Horn knobs are simply pieces of brass that are drilled and tapped on the inside similar to a pipe cap. They are applied to the tips of the horns to keep them blunt. Horn knobs are also quite attractive and give your cattle a distinctive look. Horn knobs are not meant as any sort of protection from an aggressive animal. They are not heavy enough to effect the horn’s growth and, if fitted properly, cause no pain to the animal.
Horns are made up of a bone core covered in a protective sheath. The sheath is made of keratin, the same material your hair and finger nails are made of. At the tip of the horn the sheath forms a solid portion and this is the only area that the knobs effect. Since there are no nerves in this material the knobs are completely painless. Your cattle’s horns must have enough solid keratin before you can properly apply horn knobs. Calf knobs require about a half-inch while larger knobs generally require at least a full inch. This solid portion is usually indicated by a darker color all the way around the horn’s circumference. If you are unsure it is better to wait and give the horn more time to develop.
Secure the animal. While applying the knobs is painless, it will tend to annoy the animal and they will need to hold still. We prefer to tie the animal up but rather than trying to fully restrain their head with ropes or straps, we have a partner physically restrain the head by standing against their neck and pulling their neck around. This along with frequent rest breaks seems to make the process a little better for them.
Mark the horn to show where the knob will fit. Masking tape makes a good marker. Also when laying it out a few things must be considered. The knob will look its best and last the longest if it fits either flush with the horn or if the horn is slightly proud of the knob when finished. The more length of horn you can leave inside the knob the more secure the knob will be. In the case of fitting a close ended knob on a long slender horn it may be necessary to trim some of the length of the horn so that the knob doesn’t bottom out before it fully seats. You will need to eye-ball it so that the knob is straight when finished.
Using a pocket knife and file very carefully, carve and file the end of horn into a peg that will perfectly fit the knob. Preferably this peg will have a 90 degree shoulder at its base. This shoulder will be the natural size of the horn and again it is best if it is either the same diameter as the knob or slightly larger. It is extremely important that you do not remove too much material at this point. You can use a wrench to screw the knob on to check your progress. If the peg is the proper size the knob will screw down the peg cutting its own threads into the horn. If the knob doesn’t screw down the peg then the peg is likely to thick or too long if fitting a closed ended knob. If the resulting threads are light or missing, then the peg is too small or out of round. When the knob will screw completely down and seat against the shoulder you carved, it is fitted. Be careful not to strip the threads of the horn by over-tightening.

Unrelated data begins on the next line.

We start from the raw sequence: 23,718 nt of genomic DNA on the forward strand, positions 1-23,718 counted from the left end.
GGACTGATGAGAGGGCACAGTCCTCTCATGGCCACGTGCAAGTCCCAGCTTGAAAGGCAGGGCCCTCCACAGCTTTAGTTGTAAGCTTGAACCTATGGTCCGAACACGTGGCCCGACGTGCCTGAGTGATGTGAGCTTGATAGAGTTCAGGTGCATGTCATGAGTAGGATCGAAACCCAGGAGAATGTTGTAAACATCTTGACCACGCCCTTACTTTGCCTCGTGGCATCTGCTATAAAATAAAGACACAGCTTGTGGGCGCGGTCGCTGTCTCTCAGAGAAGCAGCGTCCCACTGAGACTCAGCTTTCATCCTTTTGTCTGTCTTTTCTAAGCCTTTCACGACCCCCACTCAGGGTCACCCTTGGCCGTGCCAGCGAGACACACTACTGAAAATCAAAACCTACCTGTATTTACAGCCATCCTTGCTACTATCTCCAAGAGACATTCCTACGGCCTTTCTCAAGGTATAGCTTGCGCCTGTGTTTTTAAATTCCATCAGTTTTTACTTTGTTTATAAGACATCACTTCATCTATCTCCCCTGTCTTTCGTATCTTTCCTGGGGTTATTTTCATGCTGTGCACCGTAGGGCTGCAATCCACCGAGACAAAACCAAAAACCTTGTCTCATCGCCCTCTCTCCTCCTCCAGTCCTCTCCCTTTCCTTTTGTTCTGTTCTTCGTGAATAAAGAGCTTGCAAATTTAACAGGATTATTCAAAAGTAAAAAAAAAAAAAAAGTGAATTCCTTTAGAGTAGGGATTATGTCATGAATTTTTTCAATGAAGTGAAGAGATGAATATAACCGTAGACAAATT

Once you are happy with the fit of the knob remove it one last time. Apply a quality epoxy to the treads of both the horn and the knob and screw the knob back on. Don’t be overly concerned about any excess epoxy that may leak out onto the horn. The animal will quickly rub it off on its own. If you fitted a closed-ended knob, then your task is now complete. If you fitted an open-ended knob, then cut off the protruding tip of the horn and then your task is complete.
If you have done a proper job you should enjoy your new horn knobs for many years. Over time you will notice wear and tear on both the brass knob and the horn at the base of the knob. Eventually, over several years, the horn at the base of the knob will be worn thinner and thinner untill the knob breaks off. It is then time to start over with a new set of horn knobs. How long they will last is unpredictable because cattle work their horns down at different rates.